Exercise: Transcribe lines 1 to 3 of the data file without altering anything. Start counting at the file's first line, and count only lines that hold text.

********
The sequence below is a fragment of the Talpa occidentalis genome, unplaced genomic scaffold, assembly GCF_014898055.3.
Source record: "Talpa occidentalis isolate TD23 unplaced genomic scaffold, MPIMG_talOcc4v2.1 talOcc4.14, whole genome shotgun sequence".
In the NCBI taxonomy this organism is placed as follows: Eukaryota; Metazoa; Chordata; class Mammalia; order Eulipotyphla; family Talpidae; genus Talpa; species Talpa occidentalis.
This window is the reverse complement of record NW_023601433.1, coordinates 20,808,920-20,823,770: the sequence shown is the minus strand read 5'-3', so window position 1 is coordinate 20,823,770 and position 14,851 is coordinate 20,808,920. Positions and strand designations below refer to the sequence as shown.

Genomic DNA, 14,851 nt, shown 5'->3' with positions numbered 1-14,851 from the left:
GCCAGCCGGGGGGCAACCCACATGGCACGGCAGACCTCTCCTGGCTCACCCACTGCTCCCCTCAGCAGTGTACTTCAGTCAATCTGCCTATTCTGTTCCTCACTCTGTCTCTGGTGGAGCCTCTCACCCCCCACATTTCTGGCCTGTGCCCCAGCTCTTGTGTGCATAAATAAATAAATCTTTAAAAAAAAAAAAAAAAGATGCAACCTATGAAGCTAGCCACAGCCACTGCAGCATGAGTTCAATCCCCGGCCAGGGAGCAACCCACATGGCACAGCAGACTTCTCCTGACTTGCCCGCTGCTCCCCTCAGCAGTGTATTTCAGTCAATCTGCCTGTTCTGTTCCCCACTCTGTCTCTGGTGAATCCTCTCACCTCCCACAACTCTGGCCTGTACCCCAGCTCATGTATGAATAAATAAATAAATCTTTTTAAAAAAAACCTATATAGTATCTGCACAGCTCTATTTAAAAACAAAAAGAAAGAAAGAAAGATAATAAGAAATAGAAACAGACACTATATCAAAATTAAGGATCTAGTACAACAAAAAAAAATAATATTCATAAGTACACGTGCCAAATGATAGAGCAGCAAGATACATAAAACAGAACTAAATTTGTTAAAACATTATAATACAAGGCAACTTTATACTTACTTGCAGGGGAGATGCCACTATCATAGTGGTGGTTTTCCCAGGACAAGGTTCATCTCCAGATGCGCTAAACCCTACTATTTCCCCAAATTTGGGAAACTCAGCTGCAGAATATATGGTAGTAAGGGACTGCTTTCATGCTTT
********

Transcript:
The sequence below is a fragment of the Talpa occidentalis genome, unplaced genomic scaffold, assembly GCF_014898055.3.
Source record: "Talpa occidentalis isolate TD23 unplaced genomic scaffold, MPIMG_talOcc4v2.1 talOcc4.14, whole genome shotgun sequence".
In the NCBI taxonomy this organism is placed as follows: Eukaryota; Metazoa; Chordata; class Mammalia; order Eulipotyphla; family Talpidae; genus Talpa; species Talpa occidentalis.